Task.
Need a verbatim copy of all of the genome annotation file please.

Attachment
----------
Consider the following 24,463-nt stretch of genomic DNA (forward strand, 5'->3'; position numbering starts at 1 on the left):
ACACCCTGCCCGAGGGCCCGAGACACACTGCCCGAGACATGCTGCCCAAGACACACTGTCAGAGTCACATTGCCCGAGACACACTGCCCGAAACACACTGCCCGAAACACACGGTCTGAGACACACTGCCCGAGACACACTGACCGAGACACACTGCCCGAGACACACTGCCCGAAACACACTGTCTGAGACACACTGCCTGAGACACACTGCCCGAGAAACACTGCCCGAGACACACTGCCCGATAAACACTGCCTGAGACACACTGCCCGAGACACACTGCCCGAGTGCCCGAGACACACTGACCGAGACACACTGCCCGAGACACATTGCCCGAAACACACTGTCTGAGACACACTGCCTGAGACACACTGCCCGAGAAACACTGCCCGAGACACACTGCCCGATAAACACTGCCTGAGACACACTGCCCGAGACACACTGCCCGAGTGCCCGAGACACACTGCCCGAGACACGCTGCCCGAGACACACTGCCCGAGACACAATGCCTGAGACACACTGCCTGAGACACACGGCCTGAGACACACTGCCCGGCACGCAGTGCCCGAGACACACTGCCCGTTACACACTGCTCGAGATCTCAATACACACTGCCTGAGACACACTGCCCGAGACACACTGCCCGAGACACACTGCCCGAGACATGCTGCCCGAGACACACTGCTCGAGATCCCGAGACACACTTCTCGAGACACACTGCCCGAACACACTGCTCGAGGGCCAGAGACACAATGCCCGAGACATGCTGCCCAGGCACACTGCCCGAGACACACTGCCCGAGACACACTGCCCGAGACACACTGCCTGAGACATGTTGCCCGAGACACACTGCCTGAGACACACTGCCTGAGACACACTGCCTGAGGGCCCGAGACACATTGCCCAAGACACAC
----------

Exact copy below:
Consider the following 24,463-nt stretch of genomic DNA (forward strand, 5'->3'; position numbering starts at 1 on the left):
ACACCCTGCCCGAGGGCCCGAGACACACTGCCCGAGACATGCTGCCCAAGACACACTGTCAGAGTCACATTGCCCGAGACACACTGCCCGAAACACACTGCCCGAAACACACGGTCTGAGACACACTGCCCGAGACACACTGACCGAGACACACTGCCCGAGACACACTGCCCGAAACACACTGTCTGAGACACACTGCCTGAGACACACTGCCCGAGAAACACTGCCCGAGACACACTGCCCGATAAACACTGCCTGAGACACACTGCCCGAGACACACTGCCCGAGTGCCCGAGACACACTGACCGAGACACACTGCCCGAGACACATTGCCCGAAACACACTGTCTGAGACACACTGCCTGAGACACACTGCCCGAGAAACACTGCCCGAGACACACTGCCCGATAAACACTGCCTGAGACACACTGCCCGAGACACACTGCCCGAGTGCCCGAGACACACTGCCCGAGACACGCTGCCCGAGACACACTGCCCGAGACACAATGCCTGAGACACACTGCCTGAGACACACGGCCTGAGACACACTGCCCGGCACGCAGTGCCCGAGACACACTGCCCGTTACACACTGCTCGAGATCTCAATACACACTGCCTGAGACACACTGCCCGAGACACACTGCCCGAGACACACTGCCCGAGACATGCTGCCCGAGACACACTGCTCGAGATCCCGAGACACACTTCTCGAGACACACTGCCCGAACACACTGCTCGAGGGCCAGAGACACAATGCCCGAGACATGCTGCCCAGGCACACTGCCCGAGACACACTGCCCGAGACACACTGCCCGAGACACACTGCCTGAGACATGTTGCCCGAGACACACTGCCTGAGACACACTGCCTGAGACACACTGCCTGAGGGCCCGAGACACATTGCCCAAGACACAC